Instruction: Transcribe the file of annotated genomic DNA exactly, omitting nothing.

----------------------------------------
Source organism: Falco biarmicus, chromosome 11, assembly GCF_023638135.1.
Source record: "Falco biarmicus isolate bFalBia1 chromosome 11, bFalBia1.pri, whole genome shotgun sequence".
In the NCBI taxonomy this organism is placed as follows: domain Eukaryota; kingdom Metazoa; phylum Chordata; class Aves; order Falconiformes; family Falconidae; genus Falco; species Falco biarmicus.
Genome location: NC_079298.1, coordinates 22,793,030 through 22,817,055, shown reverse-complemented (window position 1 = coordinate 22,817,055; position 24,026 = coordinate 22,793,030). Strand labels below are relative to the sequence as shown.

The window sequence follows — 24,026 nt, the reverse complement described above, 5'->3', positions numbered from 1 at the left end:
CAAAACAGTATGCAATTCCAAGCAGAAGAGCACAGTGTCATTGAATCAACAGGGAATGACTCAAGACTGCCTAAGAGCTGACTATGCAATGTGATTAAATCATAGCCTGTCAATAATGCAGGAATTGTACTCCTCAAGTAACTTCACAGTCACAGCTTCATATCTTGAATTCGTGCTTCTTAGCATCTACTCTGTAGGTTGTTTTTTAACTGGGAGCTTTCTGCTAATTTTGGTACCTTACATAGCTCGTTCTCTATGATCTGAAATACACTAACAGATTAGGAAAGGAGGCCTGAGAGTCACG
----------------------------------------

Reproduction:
Source organism: Falco biarmicus, chromosome 11, assembly GCF_023638135.1.
Source record: "Falco biarmicus isolate bFalBia1 chromosome 11, bFalBia1.pri, whole genome shotgun sequence".
In the NCBI taxonomy this organism is placed as follows: domain Eukaryota; kingdom Metazoa; phylum Chordata; class Aves; order Falconiformes; family Falconidae; genus Falco; species Falco biarmicus.
Genome location: NC_079298.1, coordinates 22,793,030 through 22,817,055, shown reverse-complemented (window position 1 = coordinate 22,817,055; position 24,026 = coordinate 22,793,030). Strand labels below are relative to the sequence as shown.

The window sequence follows — 24,026 nt, the reverse complement described above, 5'->3', positions numbered from 1 at the left end:
CAAAACAGTATGCAATTCCAAGCAGAAGAGCACAGTGTCATTGAATCAACAGGGAATGACTCAAGACTGCCTAAGAGCTGACTATGCAATGTGATTAAATCATAGCCTGTCAATAATGCAGGAATTGTACTCCTCAAGTAACTTCACAGTCACAGCTTCATATCTTGAATTCGTGCTTCTTAGCATCTACTCTGTAGGTTGTTTTTTAACTGGGAGCTTTCTGCTAATTTTGGTACCTTACATAGCTCGTTCTCTATGATCTGAAATACACTAACAGATTAGGAAAGGAGGCCTGAGAGTCACG